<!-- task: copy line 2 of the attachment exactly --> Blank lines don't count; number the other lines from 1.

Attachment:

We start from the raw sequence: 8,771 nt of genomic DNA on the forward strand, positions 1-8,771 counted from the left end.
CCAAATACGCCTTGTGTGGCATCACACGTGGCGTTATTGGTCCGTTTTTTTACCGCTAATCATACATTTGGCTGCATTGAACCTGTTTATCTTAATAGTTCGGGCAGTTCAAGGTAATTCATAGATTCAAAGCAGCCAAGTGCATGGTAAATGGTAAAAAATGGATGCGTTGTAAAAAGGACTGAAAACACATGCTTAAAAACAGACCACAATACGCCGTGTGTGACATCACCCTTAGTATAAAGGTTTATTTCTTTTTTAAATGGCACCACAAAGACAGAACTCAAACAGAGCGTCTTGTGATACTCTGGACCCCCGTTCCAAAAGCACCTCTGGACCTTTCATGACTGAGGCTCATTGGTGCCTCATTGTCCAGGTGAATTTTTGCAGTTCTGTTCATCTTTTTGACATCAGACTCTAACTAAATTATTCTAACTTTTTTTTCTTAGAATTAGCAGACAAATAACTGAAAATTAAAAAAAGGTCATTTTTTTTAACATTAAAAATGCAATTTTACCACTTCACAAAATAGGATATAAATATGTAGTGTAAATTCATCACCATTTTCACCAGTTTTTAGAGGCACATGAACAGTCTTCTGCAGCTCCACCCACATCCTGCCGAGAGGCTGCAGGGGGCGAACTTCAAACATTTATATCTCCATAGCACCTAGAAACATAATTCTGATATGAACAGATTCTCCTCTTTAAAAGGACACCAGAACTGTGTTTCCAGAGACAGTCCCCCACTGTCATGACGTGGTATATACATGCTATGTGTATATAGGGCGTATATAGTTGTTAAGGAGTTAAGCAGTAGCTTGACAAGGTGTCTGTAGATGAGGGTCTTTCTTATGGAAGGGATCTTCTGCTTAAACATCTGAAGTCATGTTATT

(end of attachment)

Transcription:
CCAAATACGCCTTGTGTGGCATCACACGTGGCGTTATTGGTCCGTTTTTTTACCGCTAATCATACATTTGGCTGCATTGAACCTGTTTATCTTAATAGTTCGGGCAGTTCAAGGTAATTCATAGATTCAAAGCAGCCAAGTGCATGGTAAATGGTAAAAAATGGATGCGTTGTAAAAAGGACTGAAAACACATGCTTAAAAACAGACCACAATACGCCGTGTGTGACATCACCCTTAGTATAAAGGTTTATTTCTTTTTTAAATGGCACCACAAAGACAGAACTCAAACAGAGCGTCTTGTGATACTCTGGACCCCCGTTCCAAAAGCACCTCTGGACCTTTCATGACTGAGGCTCATTGGTGCCTCATTGTCCAGGTGAATTTTTGCAGTTCTGTTCATCTTTTTGACATCAGACTCTAACTAAATTATTCTAACTTTTTTTTCTTAGAATTAGCAGACAAATAACTGAAAATTAAAAAAAGGTCATTTTTTTTAACATTAAAAATGCAATTTTACCACTTCACAAAATAGGATATAAATATGTAGTGTAAATTCATCACCATTTTCACCAGTTTTTAGAGGCACATGAACAGTCTTCTGCAGCTCCACCCACATCCTGCCGAGAGGCTGCAGGGGGCGAACTTCAAACATTTATATCTCCATAGCACCTAGAAACATAATTCTGATATGAACAGATTCTCCTCTTTAAAAGGACACCAGAACTGTGTTTCCAGAGACAGTCCCCCACTGTCATGACGTGGTATATACATGCTATGTGTATATAGGGCGTATATAGTTGTTAAGGAGTTAAGCAGTAGCTTGACAAGGTGTCTGTAGATGAGGGTCTTTCTTATGGAAGGGATCTTCTGCTTAAACATCTGAAGTCATGTTATT